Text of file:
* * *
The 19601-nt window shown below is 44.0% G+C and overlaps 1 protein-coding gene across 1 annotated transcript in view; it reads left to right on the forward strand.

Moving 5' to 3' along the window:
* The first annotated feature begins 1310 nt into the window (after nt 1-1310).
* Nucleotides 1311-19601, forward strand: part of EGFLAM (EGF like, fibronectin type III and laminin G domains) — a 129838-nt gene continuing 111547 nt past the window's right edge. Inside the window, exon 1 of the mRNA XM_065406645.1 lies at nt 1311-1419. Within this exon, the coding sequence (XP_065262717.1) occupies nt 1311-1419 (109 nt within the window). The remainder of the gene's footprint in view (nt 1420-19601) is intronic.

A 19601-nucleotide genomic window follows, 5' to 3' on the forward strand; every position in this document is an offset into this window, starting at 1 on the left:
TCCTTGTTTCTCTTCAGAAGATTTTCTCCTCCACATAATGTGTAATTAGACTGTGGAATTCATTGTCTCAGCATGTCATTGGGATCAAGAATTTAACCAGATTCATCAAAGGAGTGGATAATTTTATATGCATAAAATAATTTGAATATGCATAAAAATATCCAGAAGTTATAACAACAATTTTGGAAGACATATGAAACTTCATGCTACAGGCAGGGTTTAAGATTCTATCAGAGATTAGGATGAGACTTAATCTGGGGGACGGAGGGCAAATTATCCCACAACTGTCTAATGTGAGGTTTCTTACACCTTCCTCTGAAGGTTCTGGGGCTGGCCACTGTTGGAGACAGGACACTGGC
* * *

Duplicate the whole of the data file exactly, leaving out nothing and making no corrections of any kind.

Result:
The 19601-nt window shown below is 44.0% G+C and overlaps 1 protein-coding gene across 1 annotated transcript in view; it reads left to right on the forward strand.

Moving 5' to 3' along the window:
* The first annotated feature begins 1310 nt into the window (after nt 1-1310).
* Nucleotides 1311-19601, forward strand: part of EGFLAM (EGF like, fibronectin type III and laminin G domains) — a 129838-nt gene continuing 111547 nt past the window's right edge. Inside the window, exon 1 of the mRNA XM_065406645.1 lies at nt 1311-1419. Within this exon, the coding sequence (XP_065262717.1) occupies nt 1311-1419 (109 nt within the window). The remainder of the gene's footprint in view (nt 1420-19601) is intronic.

A 19601-nucleotide genomic window follows, 5' to 3' on the forward strand; every position in this document is an offset into this window, starting at 1 on the left:
TCCTTGTTTCTCTTCAGAAGATTTTCTCCTCCACATAATGTGTAATTAGACTGTGGAATTCATTGTCTCAGCATGTCATTGGGATCAAGAATTTAACCAGATTCATCAAAGGAGTGGATAATTTTATATGCATAAAATAATTTGAATATGCATAAAAATATCCAGAAGTTATAACAACAATTTTGGAAGACATATGAAACTTCATGCTACAGGCAGGGTTTAAGATTCTATCAGAGATTAGGATGAGACTTAATCTGGGGGACGGAGGGCAAATTATCCCACAACTGTCTAATGTGAGGTTTCTTACACCTTCCTCTGAAGGTTCTGGGGCTGGCCACTGTTGGAGACAGGACACTGGC